Is Facebook About to Get ‘Myspaced’ by Next-Gen Social Media?
Social media is a major component of the Internet and has already transformed how humans communicate and interact. Looking to take things to the next level, a few projects are trying to combine social media with the blockchain.
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Blockchain-based social media platform Steemit has gained quite a following in the past few months. The project was built by Daniel Larimer, the founder of Bitshares, using graphene architecture. The company is also led by Ned Scott, who is a technical analyst with a background in financial data.
Steemit launched in March 2016 with moderate enthusiasm from the community and a small following. It has since been a hot topic in cryptocurrency circles and social media.
During the summer, Steemit attracted a lot of artists, writers, and vloggers to the platform because it pays people for sharing content. People have been paid thousands of dollars per post in some instances, with the most popular articles netting close to $15,000 USD.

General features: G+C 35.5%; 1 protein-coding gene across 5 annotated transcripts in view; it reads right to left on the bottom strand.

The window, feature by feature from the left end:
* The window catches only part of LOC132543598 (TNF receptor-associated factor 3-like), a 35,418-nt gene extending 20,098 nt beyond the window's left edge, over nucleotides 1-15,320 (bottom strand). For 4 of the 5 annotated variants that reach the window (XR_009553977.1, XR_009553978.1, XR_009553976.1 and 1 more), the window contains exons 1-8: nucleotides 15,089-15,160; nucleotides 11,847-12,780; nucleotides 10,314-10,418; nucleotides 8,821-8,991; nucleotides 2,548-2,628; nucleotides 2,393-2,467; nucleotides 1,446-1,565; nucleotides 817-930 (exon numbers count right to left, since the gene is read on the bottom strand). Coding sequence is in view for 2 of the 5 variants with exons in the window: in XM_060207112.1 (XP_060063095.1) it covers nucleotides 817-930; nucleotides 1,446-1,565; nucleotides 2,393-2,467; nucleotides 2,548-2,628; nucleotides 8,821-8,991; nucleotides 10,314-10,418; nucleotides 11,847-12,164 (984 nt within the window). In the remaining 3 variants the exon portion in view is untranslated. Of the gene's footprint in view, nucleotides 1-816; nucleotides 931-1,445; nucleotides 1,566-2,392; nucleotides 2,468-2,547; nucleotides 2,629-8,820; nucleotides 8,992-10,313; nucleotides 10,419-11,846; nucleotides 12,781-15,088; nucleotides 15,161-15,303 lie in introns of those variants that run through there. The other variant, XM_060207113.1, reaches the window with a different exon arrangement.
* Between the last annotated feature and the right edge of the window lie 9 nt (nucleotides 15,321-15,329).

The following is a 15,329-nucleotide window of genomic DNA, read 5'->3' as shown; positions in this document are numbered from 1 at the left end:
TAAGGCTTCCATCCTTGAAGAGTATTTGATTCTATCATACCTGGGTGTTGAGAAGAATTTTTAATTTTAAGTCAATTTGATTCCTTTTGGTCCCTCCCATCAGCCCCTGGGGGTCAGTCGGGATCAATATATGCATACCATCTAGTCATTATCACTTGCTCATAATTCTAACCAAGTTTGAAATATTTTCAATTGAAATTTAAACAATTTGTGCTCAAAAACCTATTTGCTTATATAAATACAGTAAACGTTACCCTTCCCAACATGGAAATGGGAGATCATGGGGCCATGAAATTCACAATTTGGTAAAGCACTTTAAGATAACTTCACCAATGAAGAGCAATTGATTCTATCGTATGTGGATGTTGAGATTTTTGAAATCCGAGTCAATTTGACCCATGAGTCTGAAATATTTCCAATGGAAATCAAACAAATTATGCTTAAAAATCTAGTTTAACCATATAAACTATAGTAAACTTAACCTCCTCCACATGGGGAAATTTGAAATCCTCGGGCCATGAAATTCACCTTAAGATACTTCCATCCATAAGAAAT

The platform, which combines the concepts of Facebook, WordPress, and Reddit, operates on the Steemit blockchain and uses three types of crypto-tokens:
Steem Power gives users the ability to throw their weight around on the platform. The more power you have, the more significant your vote will be when you upvote a post or even a comment. Comments have been seen to be upwards of $20-40, so all interaction is rewarded.
Steem is a token that powers two smart contract protocols similar to Ether’s gas, and is tradable on cryptocurrency markets. The token is supported on exchanges like Bittrex or Poloniex. However, holders also have the option to use their coins to boost their Steem Power..
Steem Dollars are designed to be pegged to $1 USD and be the equivalent of one dollar’s worth of Steem for conversion over the platform. On cryptocurrency exchanges, SBD’s can be seen trading for a dollar or less depending on the current market value. So, in essence, it makes more sense to use the system’s seven-day conversion over a third-party exchange, though lots of people cash out their content earnings elsewhere.
Steem Adds New Features
Steemit developers has just announced the addition of highly-requested features to the site. The services will enhance the social media experience by adding private messaging, notifications, and follow buttons. The team believes implementing these new features will facilitate interaction between community members and attract new people currently using Facebook, Instagram, and Twitter.